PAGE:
The Catechetical Review - Communicating Christ for a New Evangelization

Articles Under: Evangelization

To learn more or to register for a Steubenville Adult Conference visit https://steubenvilleconferences.com/ or call 740-283-6315.Read more
The Church exists for the purpose of sharing the Gospel and inviting the whole world to salvation and relationship in Christ. Consequently, “a Christian vocation by its very nature is also a vocation to the apostolate,” that is, a call to mission. [1] Many are enthused to receive such a dignified call, but these sentiments are not self-sustaining. The enormity of evangelizing the whole world, which initially can provoke excitement, often degrades to discouragement amidst incessant demands for action. There is always something more to do in this fallen world, and apostles can begin to question, “What time do I... Read more
“Then every scribe who has been instructed for the kingdom of heaven is like the head of a household who brings from his storeroom both the new and the old” (Mt 13:52). The scribes were the lay ecclesial ministers and catechists of their day. They safeguarded the Scriptures and written traditions of Israel so that they could be passed down and taught in every generation. Jesus reinterprets their role and elevates their purpose when he talks about scribes who have been “instructed for the kingdom of heaven.” The Church calls her catechists, today’s scribes for the kingdom, to utilize modern... Read more
To view a full resolution of this artwork on a smartboard, click here . Any first impression of The Procession to Calvary by Pieter Bruegel the Elder is telling. I can still remember my initial encounter with it. The scene came across as a chaotic, dizzying whirlwind of activity. Beyond the larger mourning figures in the foreground, I felt a deeper disturbance in the picture, the source of which remained unknown. It seemed to reverberate through the crowd that thronged the landscape, like ripples pushing through the water after a stone has been thrown in. The sheer number of figures... Read more
“He’s just too small,” sobbed a woman we had just met. It was a sunny summer day, and the pastor, transitional deacon, and I were out knocking on doors within our parish boundaries. This woman’s door was within eyesight of the rectory, and it happened to be the first one we had visited. The conversation had started off just as awkwardly as one would imagine. She answered the door hesitantly, but smiled as we introduced ourselves. She was a parishioner and relaxed when she saw the pastor standing at the back of our group. We explained that we were out... Read more
There is an interesting phenomenon that occurs in nearly every culture across history: man ritualizes worship. All over the world the similarities are astounding—animal sacrifices, burnt offerings, gifts of grain, the joy of ecstatic praise. It points to a universal sense within man that not only recognizes that there is a God but also knows that man is called to represent the created order before the Creator. This universal orientation toward the divine can help us recognize what it means to become Eucharistic missionaries. A Little World Man is similar to the dust of the earth, the plants that grow,... Read more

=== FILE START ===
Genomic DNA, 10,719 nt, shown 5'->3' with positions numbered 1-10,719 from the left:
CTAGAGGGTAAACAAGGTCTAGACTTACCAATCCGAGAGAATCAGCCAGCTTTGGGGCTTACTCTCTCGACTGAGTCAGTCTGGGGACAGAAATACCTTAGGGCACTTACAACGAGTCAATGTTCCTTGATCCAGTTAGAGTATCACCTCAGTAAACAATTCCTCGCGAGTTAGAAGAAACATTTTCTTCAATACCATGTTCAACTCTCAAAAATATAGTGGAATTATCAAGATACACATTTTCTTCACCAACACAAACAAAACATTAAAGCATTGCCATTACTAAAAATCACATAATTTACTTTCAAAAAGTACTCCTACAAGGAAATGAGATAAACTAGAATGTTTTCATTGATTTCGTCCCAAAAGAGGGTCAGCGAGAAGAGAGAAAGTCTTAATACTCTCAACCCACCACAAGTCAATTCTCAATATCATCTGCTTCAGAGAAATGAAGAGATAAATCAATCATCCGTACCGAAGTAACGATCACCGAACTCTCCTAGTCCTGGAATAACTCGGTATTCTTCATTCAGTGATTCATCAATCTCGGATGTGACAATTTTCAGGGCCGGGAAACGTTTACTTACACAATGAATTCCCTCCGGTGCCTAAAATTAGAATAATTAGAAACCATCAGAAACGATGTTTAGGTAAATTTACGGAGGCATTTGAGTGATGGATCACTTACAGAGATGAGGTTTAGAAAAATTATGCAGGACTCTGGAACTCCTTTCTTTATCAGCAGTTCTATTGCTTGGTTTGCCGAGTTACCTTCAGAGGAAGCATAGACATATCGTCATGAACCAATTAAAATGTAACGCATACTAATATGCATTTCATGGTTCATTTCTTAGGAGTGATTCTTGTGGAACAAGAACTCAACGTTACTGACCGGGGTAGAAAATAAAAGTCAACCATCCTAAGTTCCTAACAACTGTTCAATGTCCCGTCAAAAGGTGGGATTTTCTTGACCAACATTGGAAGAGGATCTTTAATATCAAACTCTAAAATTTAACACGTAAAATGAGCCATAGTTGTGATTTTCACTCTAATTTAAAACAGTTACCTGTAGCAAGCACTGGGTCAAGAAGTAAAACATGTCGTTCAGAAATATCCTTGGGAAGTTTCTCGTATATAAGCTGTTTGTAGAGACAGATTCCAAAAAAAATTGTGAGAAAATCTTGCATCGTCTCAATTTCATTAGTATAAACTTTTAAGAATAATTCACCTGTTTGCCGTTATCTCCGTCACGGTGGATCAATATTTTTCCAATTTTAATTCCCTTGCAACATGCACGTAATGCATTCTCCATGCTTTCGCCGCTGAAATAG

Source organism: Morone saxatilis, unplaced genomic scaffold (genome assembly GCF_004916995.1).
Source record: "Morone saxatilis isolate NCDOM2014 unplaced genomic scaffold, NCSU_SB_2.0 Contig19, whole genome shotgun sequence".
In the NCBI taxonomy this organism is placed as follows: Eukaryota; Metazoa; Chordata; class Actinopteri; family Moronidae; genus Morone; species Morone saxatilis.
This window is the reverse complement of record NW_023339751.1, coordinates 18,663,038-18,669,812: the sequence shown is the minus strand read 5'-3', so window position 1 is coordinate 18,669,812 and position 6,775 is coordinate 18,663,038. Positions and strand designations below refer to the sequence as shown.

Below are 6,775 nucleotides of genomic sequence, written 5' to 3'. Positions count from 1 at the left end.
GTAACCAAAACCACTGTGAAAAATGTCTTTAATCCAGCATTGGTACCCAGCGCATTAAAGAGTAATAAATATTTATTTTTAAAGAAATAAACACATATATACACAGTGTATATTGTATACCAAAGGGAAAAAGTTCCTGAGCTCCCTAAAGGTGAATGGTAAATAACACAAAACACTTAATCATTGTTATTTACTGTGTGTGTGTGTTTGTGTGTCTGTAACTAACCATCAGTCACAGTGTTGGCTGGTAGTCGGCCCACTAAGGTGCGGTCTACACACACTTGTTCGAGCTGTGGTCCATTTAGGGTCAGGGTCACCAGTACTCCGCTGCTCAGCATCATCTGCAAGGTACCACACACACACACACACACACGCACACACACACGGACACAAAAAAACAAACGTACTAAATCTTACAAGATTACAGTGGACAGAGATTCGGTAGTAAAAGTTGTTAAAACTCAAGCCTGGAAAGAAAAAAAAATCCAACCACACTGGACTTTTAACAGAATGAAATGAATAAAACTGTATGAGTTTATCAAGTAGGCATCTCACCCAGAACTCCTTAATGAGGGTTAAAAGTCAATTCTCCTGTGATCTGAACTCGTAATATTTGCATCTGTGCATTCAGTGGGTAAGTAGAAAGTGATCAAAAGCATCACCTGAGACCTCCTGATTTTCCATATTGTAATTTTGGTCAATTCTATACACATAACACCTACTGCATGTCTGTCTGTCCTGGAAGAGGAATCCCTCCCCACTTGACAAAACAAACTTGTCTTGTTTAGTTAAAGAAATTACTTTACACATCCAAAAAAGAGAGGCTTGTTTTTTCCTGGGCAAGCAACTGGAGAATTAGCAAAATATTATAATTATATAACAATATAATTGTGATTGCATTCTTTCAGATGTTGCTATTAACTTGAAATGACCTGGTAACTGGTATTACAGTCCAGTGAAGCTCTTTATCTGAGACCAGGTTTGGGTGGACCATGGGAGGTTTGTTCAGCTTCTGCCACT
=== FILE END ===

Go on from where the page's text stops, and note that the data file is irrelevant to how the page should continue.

Catholics in the United States have a long history of hosting both national and international Eucharistic congresses. The first of these was in Washington, DC, in 1895, and the last was in Philadelphia in 1976. If your ancestors were Catholic and lived in North America, they may have participated in one of these congresses—in St. Louis (1901), or New York (1904), or New Orleans (1938), or another of the 11 congresses to date. I’ve been thinking lately about the congress that took place in Cleveland in 1935. My grandparents were in the area at that time, and as believing Catholics... Read more
To learn more or to register for a Steubenville Youth or Adult Conference visit https://steubenvilleconferences.com/ or call 740-283-6315.Read more
Back in 1989, when I first began working as a parish catechetical leader, I remember becoming alert to a pattern that unfolded regularly in our church parking lot. Two nights a week, our empty parking lot would become quite busy for two short periods of time. A line of cars would begin to form at 6:45 p.m. that would slowly inch along as parents dropped their children and teens off for parish catechesis. Then the lot emptied except for the dozen or so cars of the catechists. And then, an hour and a half later, the methodical line would predictably... Read more
Many moons ago, when I was a young social work student in North Dakota, I was required to take a course called “Indian Studies.” One of the books for the course was titled Black Elk Speaks . It was the moving account of the experience of the life of indigenous peoples prior to the arrival of the white European settlers, as seen through the eyes of a Lakota elder named Nicholas Black Elk. John Neihardt, the man who penned the book in the early 1930s, had a sense of the urgent need to preserve a record of what native life... Read more